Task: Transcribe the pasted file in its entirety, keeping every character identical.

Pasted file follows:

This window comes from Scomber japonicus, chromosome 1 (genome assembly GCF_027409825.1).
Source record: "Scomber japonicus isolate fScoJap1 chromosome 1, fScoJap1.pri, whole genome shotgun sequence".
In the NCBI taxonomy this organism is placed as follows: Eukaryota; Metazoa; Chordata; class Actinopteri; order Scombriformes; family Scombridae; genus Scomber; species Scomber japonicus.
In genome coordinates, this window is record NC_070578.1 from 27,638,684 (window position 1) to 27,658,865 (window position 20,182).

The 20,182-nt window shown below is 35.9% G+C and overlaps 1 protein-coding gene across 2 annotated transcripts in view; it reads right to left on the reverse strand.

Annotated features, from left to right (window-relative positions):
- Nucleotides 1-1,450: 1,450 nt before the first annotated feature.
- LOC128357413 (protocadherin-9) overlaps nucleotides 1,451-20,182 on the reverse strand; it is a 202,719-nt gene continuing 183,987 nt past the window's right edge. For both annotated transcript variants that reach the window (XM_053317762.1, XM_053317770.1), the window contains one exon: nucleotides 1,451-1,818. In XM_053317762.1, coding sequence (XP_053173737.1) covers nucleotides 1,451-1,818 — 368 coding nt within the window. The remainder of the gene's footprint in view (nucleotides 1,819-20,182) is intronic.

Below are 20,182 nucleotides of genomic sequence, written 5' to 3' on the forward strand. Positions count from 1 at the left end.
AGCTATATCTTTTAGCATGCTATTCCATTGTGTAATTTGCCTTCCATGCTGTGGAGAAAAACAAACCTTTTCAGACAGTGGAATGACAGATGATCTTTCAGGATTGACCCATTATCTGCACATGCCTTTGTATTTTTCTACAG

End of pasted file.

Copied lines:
This window comes from Scomber japonicus, chromosome 1 (genome assembly GCF_027409825.1).
Source record: "Scomber japonicus isolate fScoJap1 chromosome 1, fScoJap1.pri, whole genome shotgun sequence".
In the NCBI taxonomy this organism is placed as follows: Eukaryota; Metazoa; Chordata; class Actinopteri; order Scombriformes; family Scombridae; genus Scomber; species Scomber japonicus.
In genome coordinates, this window is record NC_070578.1 from 27,638,684 (window position 1) to 27,658,865 (window position 20,182).

The 20,182-nt window shown below is 35.9% G+C and overlaps 1 protein-coding gene across 2 annotated transcripts in view; it reads right to left on the reverse strand.

Annotated features, from left to right (window-relative positions):
- Nucleotides 1-1,450: 1,450 nt before the first annotated feature.
- LOC128357413 (protocadherin-9) overlaps nucleotides 1,451-20,182 on the reverse strand; it is a 202,719-nt gene continuing 183,987 nt past the window's right edge. For both annotated transcript variants that reach the window (XM_053317762.1, XM_053317770.1), the window contains one exon: nucleotides 1,451-1,818. In XM_053317762.1, coding sequence (XP_053173737.1) covers nucleotides 1,451-1,818 — 368 coding nt within the window. The remainder of the gene's footprint in view (nucleotides 1,819-20,182) is intronic.

Below are 20,182 nucleotides of genomic sequence, written 5' to 3' on the forward strand. Positions count from 1 at the left end.
AGCTATATCTTTTAGCATGCTATTCCATTGTGTAATTTGCCTTCCATGCTGTGGAGAAAAACAAACCTTTTCAGACAGTGGAATGACAGATGATCTTTCAGGATTGACCCATTATCTGCACATGCCTTTGTATTTTTCTACAG